If women could schedule their own screening tests at more convenient times and sites, incurring lower costs, more women would comply, some doctors claim.

Yes. If radiologists don't accept self-referrals, some women won't get mammograms, and we'll miss early cancers. The purpose of mammographic screening is to find cancer before a patient or her doctor can feel it. If we can do that, there's a 70 to 90 percent chance of cure. Waiting till a tumor can be felt cuts the chance to about 40 percent.

Our purpose is to cure cancer, not to upset primary-care physicians or my colleagues in radiology who choose not to accept self-referral. An important strategy for getting women with no symptoms to have mammographic screening is to make it easy for them to obtain the exams.

It has been demonstrated several times in several areas that the major reasons women don't get mammography are that their personal physicians don't recommend it or that it's too expensive or inconvenient. Self-referred mammography is less costly because it can be done at a screening-mammography site with high volume and low costs. It is convenient because a woman can have it done on her own schedule.

And it gets around the problem of doctors not making referrals, because we're going directly to the patient and persuading her that it's her responsibility to be tested.

Clearly, radiologists who accept self-referred patients have a responsibility to make them aware of the importance of monthly self-examination as well as of a physical exam by a health professional.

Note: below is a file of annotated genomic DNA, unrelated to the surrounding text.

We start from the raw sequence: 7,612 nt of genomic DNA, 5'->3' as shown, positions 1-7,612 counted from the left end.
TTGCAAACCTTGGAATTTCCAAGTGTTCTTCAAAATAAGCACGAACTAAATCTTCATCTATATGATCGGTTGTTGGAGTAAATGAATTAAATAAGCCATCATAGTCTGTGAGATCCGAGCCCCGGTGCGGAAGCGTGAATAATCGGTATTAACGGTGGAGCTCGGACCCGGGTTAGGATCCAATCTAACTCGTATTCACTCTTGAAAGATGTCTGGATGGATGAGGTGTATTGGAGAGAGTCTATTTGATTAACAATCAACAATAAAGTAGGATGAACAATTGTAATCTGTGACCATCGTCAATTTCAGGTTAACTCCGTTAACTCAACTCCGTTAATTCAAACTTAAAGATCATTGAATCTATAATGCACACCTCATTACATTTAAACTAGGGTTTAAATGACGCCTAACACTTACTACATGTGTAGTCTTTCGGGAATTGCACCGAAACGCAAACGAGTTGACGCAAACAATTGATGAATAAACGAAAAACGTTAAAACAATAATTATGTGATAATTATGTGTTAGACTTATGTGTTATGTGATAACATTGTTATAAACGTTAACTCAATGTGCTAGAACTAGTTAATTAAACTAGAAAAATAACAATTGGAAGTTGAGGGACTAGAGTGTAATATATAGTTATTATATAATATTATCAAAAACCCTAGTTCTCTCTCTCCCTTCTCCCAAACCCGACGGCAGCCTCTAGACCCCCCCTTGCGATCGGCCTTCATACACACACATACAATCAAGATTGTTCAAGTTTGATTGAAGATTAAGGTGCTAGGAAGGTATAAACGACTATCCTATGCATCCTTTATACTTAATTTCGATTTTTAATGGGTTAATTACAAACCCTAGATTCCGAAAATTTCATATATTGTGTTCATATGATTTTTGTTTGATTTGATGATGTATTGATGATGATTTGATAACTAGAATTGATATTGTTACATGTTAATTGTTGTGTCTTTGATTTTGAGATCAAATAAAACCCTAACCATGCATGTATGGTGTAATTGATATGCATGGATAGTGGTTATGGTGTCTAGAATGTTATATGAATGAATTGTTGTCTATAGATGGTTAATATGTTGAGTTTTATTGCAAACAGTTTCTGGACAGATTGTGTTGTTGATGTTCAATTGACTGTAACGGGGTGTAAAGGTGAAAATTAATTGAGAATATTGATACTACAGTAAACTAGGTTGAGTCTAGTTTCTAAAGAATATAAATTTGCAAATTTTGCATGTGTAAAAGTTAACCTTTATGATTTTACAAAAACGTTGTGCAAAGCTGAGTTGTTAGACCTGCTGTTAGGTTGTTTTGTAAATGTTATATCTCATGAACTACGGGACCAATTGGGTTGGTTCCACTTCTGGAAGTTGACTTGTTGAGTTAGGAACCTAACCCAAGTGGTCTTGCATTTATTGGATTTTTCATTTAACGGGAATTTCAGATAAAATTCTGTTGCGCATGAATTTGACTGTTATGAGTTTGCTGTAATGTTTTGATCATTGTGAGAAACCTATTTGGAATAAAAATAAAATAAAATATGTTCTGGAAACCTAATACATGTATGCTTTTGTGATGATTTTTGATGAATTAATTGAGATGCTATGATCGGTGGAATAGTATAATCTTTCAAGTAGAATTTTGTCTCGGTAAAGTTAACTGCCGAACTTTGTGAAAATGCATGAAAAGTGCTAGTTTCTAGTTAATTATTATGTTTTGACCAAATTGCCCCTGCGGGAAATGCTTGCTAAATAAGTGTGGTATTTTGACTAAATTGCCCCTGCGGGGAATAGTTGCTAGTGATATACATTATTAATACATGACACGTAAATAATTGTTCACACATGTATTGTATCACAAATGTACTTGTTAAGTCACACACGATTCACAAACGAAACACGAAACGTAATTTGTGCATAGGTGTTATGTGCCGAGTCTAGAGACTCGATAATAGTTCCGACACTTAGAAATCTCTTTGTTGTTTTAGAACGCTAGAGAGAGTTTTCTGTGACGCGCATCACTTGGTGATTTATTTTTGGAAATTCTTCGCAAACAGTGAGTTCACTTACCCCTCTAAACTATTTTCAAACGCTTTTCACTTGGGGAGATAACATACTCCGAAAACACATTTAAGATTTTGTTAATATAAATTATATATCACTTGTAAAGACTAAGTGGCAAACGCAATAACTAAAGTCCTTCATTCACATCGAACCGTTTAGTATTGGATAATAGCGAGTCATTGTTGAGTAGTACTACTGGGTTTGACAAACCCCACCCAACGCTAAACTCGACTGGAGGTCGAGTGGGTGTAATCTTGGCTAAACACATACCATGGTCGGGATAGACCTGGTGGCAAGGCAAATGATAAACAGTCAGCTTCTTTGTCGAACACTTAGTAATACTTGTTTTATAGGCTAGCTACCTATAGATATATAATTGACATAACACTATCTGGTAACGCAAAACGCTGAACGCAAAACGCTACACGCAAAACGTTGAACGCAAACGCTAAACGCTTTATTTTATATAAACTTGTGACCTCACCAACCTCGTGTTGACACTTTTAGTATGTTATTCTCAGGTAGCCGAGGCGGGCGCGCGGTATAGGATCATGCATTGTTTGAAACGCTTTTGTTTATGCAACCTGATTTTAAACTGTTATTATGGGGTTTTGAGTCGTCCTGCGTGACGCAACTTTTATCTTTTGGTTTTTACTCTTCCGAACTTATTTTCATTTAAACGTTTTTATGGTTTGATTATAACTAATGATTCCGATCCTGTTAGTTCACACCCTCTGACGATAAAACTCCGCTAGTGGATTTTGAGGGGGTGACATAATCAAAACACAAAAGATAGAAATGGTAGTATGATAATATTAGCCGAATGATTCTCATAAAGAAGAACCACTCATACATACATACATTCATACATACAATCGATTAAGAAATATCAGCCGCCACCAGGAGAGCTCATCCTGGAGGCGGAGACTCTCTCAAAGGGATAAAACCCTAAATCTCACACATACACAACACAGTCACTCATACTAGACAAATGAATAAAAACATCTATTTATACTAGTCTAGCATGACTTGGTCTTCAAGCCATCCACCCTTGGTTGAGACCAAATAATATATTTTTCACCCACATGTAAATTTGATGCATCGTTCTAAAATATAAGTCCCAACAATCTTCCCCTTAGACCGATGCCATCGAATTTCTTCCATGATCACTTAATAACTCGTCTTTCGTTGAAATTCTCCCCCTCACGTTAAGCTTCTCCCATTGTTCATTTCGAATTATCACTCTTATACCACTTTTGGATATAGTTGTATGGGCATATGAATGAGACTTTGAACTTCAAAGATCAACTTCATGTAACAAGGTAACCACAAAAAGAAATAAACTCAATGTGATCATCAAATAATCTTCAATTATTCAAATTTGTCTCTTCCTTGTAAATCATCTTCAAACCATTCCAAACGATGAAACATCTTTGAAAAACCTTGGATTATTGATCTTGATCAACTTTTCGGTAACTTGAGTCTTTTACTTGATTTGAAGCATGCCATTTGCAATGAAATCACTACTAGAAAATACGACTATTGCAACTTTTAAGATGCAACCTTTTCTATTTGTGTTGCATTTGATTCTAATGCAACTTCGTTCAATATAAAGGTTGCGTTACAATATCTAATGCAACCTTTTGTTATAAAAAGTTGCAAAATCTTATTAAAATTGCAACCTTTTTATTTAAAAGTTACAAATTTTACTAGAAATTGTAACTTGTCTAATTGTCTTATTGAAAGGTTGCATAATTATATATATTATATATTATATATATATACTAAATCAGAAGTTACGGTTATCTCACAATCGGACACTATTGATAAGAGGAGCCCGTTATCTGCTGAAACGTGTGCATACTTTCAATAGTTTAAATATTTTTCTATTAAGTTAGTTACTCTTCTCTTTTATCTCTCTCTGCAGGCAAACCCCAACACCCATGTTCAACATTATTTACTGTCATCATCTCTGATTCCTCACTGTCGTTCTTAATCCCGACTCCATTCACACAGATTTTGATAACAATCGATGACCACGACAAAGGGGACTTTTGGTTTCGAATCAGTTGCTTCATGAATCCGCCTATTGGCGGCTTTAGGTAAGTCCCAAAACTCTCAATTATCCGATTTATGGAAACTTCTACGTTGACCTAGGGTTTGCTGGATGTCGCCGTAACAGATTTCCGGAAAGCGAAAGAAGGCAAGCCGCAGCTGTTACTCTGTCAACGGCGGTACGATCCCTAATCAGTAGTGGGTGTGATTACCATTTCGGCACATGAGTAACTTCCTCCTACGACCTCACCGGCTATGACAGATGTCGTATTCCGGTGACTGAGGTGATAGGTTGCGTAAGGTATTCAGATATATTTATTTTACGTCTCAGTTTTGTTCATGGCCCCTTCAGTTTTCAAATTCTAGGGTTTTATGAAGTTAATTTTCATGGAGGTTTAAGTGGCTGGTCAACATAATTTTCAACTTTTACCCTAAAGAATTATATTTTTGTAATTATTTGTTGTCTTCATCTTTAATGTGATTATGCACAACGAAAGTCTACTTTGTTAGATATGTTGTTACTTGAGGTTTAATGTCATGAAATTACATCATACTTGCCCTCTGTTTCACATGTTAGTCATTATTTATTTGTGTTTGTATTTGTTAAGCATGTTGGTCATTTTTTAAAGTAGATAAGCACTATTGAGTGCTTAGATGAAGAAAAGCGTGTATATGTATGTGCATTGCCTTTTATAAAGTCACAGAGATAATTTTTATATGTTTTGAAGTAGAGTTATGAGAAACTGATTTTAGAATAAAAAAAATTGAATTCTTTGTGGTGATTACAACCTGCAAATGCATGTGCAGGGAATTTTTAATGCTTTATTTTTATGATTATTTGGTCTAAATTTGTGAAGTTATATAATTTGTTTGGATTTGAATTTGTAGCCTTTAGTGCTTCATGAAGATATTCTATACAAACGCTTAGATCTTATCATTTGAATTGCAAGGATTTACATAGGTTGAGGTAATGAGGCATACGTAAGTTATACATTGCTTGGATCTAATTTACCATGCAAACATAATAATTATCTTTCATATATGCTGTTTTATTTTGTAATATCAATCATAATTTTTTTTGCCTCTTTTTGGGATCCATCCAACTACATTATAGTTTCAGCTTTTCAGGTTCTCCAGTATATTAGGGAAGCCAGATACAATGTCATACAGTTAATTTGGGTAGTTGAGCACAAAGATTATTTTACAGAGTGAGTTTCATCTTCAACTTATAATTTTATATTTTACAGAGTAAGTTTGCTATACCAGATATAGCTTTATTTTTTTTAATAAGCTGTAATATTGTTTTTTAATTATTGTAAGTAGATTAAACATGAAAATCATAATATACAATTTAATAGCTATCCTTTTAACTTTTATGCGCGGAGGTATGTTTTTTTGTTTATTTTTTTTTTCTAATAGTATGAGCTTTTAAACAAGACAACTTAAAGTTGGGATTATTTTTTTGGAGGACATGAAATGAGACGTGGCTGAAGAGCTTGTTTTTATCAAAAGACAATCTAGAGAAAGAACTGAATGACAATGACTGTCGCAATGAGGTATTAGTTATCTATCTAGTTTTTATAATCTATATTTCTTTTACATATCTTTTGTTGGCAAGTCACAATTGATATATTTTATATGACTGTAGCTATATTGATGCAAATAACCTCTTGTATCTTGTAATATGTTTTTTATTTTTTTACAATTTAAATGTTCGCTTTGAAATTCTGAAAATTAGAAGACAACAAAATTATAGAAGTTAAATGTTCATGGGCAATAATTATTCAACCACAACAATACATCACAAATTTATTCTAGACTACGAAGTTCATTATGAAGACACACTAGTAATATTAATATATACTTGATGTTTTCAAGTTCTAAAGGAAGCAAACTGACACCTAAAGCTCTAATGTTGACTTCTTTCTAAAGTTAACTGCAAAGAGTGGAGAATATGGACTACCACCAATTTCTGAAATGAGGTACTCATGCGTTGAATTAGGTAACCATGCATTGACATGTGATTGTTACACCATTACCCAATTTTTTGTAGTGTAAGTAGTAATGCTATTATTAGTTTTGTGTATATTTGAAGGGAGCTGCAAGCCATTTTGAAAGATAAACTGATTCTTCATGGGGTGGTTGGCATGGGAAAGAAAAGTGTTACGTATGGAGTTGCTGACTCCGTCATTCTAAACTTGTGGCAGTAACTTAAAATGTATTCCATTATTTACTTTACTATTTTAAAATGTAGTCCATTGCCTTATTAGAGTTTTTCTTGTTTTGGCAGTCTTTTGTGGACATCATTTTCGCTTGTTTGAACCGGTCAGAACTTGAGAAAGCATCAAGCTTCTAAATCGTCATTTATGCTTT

We send the report to the primary-care physician as well as the patient. In the "ideal" situation, a woman has a physician who encourages an annual mammogram. Unfortunately, that's not reality, and self-referral is needed to find cancer when it's curable. -- Ronald G. Evens, MD Director, Mallinckrodt Institute of Radiology, Washington University Medical Center, St. Louis

No. Self-referral has been outside the mainstream of U.S. diagnostic radiology. Tradition and turf have limited the radiologist's role to that of consultant.

Changing that in order to find more cancers earlier is commendable -- but it can create medical, legal, economic and turf problems. Practice has protected radiologists from many of the reporting and follow-up duties required of primary-care physicians. Many radiologists simply aren't prepared to take on the overall responsibility that primary-care physicians traditionally have borne.

A woman who has mammography but not a complete breast physical exam has to be made to realize that she's not having a complete breast-cancer screening. And if she isn't advised effectively and a physical exam isn't done, a radiologist acting as primary-care physician may be held responsible for missing a potentially palpable but mammographically unseen carcinoma. Reporting and follow-up can be time-consuming -- and expensive, too. Instead of reporting to a physician, the radiologist must be prepared to explain the results to the patient.

The radiologist's time is by far the most costly component of mammographic screening, and even one or two discussions of abnormal findings a day can noticeably drive up the overall cost of operation. Some radiologists who've embarked on a self-referral practice have been very upset with the results.

The compelling desirability of getting more women screened is at least partially countered by the numerous problems experienced when radiologists accept self-referred patients. -- Edward Sickles, MD Chief, Breast Imaging Section, Department of Radiology, University of California at San Francisco

1990, Physician's Weekly, a Whittle Communications Publication; reprinted with permission